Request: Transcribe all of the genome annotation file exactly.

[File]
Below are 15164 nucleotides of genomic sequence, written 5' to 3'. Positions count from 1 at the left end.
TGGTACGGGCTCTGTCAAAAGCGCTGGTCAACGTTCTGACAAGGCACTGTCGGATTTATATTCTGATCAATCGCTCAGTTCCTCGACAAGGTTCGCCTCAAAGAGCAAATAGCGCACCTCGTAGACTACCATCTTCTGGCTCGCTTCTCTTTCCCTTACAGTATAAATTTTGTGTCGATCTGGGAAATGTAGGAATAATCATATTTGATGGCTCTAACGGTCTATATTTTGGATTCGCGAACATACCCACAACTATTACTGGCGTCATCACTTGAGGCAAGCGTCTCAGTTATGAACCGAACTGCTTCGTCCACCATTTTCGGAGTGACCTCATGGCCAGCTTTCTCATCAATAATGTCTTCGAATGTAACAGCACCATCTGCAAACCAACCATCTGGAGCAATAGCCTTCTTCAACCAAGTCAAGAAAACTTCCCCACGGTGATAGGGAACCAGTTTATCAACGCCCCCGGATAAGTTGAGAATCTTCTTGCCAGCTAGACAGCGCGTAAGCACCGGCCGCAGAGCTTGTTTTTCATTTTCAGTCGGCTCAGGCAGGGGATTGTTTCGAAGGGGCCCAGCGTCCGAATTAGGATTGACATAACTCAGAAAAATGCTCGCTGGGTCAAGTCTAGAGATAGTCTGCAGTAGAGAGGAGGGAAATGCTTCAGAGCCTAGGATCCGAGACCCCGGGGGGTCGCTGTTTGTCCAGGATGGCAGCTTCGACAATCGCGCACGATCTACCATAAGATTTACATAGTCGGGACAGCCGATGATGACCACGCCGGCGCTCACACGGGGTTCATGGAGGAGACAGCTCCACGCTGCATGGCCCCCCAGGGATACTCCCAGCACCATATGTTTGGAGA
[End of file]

Below are 15164 nucleotides of genomic sequence, written 5' to 3'. Positions count from 1 at the left end.
TGGTACGGGCTCTGTCAAAAGCGCTGGTCAACGTTCTGACAAGGCACTGTCGGATTTATATTCTGATCAATCGCTCAGTTCCTCGACAAGGTTCGCCTCAAAGAGCAAATAGCGCACCTCGTAGACTACCATCTTCTGGCTCGCTTCTCTTTCCCTTACAGTATAAATTTTGTGTCGATCTGGGAAATGTAGGAATAATCATATTTGATGGCTCTAACGGTCTATATTTTGGATTCGCGAACATACCCACAACTATTACTGGCGTCATCACTTGAGGCAAGCGTCTCAGTTATGAACCGAACTGCTTCGTCCACCATTTTCGGAGTGACCTCATGGCCAGCTTTCTCATCAATAATGTCTTCGAATGTAACAGCACCATCTGCAAACCAACCATCTGGAGCAATAGCCTTCTTCAACCAAGTCAAGAAAACTTCCCCACGGTGATAGGGAACCAGTTTATCAACGCCCCCGGATAAGTTGAGAATCTTCTTGCCAGCTAGACAGCGCGTAAGCACCGGCCGCAGAGCTTGTTTTTCATTTTCAGTCGGCTCAGGCAGGGGATTGTTTCGAAGGGGCCCAGCGTCCGAATTAGGATTGACATAACTCAGAAAAATGCTCGCTGGGTCAAGTCTAGAGATAGTCTGCAGTAGAGAGGAGGGAAATGCTTCAGAGCCTAGGATCCGAGACCCCGGGGGGTCGCTGTTTGTCCAGGATGGCAGCTTCGACAATCGCGCACGATCTACCATAAGATTTACATAGTCGGGACAGCCGATGATGACCACGCCGGCGCTCACACGGGGTTCATGGAGGAGACAGCTCCACGCTGCATGGCCCCCCAGGGATACTCCCAGCACCATATGTTTGGAGA